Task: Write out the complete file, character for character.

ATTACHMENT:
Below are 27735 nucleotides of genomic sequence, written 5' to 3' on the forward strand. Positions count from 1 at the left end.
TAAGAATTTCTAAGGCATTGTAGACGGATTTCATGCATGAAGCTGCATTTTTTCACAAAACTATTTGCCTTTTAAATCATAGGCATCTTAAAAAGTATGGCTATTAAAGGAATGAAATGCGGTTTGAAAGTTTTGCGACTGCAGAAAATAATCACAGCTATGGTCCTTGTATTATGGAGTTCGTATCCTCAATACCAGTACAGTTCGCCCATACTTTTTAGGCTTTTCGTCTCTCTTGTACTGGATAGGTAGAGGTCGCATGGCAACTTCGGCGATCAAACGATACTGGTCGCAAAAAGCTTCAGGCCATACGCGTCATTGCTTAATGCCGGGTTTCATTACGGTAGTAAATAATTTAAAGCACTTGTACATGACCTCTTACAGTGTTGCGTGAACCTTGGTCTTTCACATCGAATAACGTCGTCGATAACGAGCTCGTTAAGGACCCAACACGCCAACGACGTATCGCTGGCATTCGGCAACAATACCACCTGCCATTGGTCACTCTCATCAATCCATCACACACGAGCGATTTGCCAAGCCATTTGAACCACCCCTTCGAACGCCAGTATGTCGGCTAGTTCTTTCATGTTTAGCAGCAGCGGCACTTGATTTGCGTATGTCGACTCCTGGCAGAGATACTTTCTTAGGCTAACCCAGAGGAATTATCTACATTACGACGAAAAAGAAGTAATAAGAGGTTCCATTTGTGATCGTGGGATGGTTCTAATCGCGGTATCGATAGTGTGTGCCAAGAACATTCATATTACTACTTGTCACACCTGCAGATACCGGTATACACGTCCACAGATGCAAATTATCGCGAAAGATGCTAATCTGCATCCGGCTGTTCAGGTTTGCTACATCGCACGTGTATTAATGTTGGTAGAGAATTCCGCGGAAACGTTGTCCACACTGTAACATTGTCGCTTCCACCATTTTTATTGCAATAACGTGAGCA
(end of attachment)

Below are 27735 nucleotides of genomic sequence, written 5' to 3' on the forward strand. Positions count from 1 at the left end.
TAAGAATTTCTAAGGCATTGTAGACGGATTTCATGCATGAAGCTGCATTTTTTCACAAAACTATTTGCCTTTTAAATCATAGGCATCTTAAAAAGTATGGCTATTAAAGGAATGAAATGCGGTTTGAAAGTTTTGCGACTGCAGAAAATAATCACAGCTATGGTCCTTGTATTATGGAGTTCGTATCCTCAATACCAGTACAGTTCGCCCATACTTTTTAGGCTTTTCGTCTCTCTTGTACTGGATAGGTAGAGGTCGCATGGCAACTTCGGCGATCAAACGATACTGGTCGCAAAAAGCTTCAGGCCATACGCGTCATTGCTTAATGCCGGGTTTCATTACGGTAGTAAATAATTTAAAGCACTTGTACATGACCTCTTACAGTGTTGCGTGAACCTTGGTCTTTCACATCGAATAACGTCGTCGATAACGAGCTCGTTAAGGACCCAACACGCCAACGACGTATCGCTGGCATTCGGCAACAATACCACCTGCCATTGGTCACTCTCATCAATCCATCACACACGAGCGATTTGCCAAGCCATTTGAACCACCCCTTCGAACGCCAGTATGTCGGCTAGTTCTTTCATGTTTAGCAGCAGCGGCACTTGATTTGCGTATGTCGACTCCTGGCAGAGATACTTTCTTAGGCTAACCCAGAGGAATTATCTACATTACGACGAAAAAGAAGTAATAAGAGGTTCCATTTGTGATCGTGGGATGGTTCTAATCGCGGTATCGATAGTGTGTGCCAAGAACATTCATATTACTACTTGTCACACCTGCAGATACCGGTATACACGTCCACAGATGCAAATTATCGCGAAAGATGCTAATCTGCATCCGGCTGTTCAGGTTTGCTACATCGCACGTGTATTAATGTTGGTAGAGAATTCCGCGGAAACGTTGTCCACACTGTAACATTGTCGCTTCCACCATTTTTATTGCAATAACGTGAGCA